As you know, I’m a marathon runner. I watched the first 100-year-old man cross the finish line of a marathon. Maybe we’ll see if I can do it, too. So many people say that age is a state of mind, right? And maybe it’s true because, for instance, I still feel I’m in my 30s.

But in the end, we all have to put up with our ageing bodies, don’t we?

You’re absolutely right. Our bodies age, but I think, you know, there’s so much advancement in medicine that when combined with a healthy lifestyle can help us to live for many, many, many years that, you know, our parents and grandparents didn’t have. We shouldn’t have a fear of ageing

If you go to Asia, there is a much different attitude about ageing. We can learn a lot from that world. But I think this negative approach to ageing is changing because there are so many people who are moving dynamically well into their 60s, 70s or 80s.

Last but not least, how can we challenge ageism in our daily life?

I’ll go back to other social movements. The women’s movement. Women as individuals and collectively challenged sexism. Is sexism gone? No. Same with racism and diversity and inclusion. But we can see the progress made in those movements. Now it’s very different than it was 50 years ago and I think It has to happen with individuals challenging the institutions and then collecting together to make significant changes.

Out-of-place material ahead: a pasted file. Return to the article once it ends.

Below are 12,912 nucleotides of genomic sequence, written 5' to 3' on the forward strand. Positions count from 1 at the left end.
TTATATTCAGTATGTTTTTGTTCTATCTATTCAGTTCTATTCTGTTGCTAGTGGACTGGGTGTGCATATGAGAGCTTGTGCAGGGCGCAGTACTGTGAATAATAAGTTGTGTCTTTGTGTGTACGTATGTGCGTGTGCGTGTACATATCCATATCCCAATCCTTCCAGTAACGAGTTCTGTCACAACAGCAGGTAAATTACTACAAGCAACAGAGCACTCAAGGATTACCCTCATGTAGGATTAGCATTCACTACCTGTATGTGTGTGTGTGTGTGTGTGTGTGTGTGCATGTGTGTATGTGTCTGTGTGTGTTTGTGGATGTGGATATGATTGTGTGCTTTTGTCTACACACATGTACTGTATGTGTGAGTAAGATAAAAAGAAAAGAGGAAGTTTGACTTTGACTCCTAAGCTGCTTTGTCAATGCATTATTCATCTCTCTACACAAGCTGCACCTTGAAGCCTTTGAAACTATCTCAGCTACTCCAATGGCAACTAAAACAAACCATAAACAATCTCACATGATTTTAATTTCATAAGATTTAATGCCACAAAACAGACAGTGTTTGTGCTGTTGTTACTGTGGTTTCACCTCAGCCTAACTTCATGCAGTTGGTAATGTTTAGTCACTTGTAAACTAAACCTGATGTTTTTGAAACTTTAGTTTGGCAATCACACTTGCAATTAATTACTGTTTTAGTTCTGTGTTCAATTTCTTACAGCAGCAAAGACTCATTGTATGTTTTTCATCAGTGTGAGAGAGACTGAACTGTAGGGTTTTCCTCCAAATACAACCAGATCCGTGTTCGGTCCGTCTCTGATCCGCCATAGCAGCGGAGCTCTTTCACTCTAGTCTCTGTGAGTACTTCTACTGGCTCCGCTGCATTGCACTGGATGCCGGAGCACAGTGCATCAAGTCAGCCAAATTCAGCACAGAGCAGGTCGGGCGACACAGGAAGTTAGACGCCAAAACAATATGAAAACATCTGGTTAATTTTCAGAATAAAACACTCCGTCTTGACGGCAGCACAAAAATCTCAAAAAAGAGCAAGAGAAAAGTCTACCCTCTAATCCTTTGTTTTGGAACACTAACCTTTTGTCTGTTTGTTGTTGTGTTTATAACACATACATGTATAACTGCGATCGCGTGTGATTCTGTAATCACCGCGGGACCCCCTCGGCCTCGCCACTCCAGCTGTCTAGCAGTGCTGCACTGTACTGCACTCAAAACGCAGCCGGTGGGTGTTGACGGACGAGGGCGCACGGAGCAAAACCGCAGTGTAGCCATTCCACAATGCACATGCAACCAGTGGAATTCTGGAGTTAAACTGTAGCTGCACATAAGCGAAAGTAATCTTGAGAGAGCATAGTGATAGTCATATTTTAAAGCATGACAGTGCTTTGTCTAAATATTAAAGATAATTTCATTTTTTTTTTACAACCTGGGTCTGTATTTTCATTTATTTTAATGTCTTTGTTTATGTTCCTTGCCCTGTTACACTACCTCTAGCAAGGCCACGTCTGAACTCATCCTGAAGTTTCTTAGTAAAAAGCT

In the end, ageism affects everyone, regardless of background. It doesn’t matter your race, your gender, your religion, your politics, your sexuality. It affects everyone. By working together, we can challenge the ageist things that are in our cultures. It could be very powerful.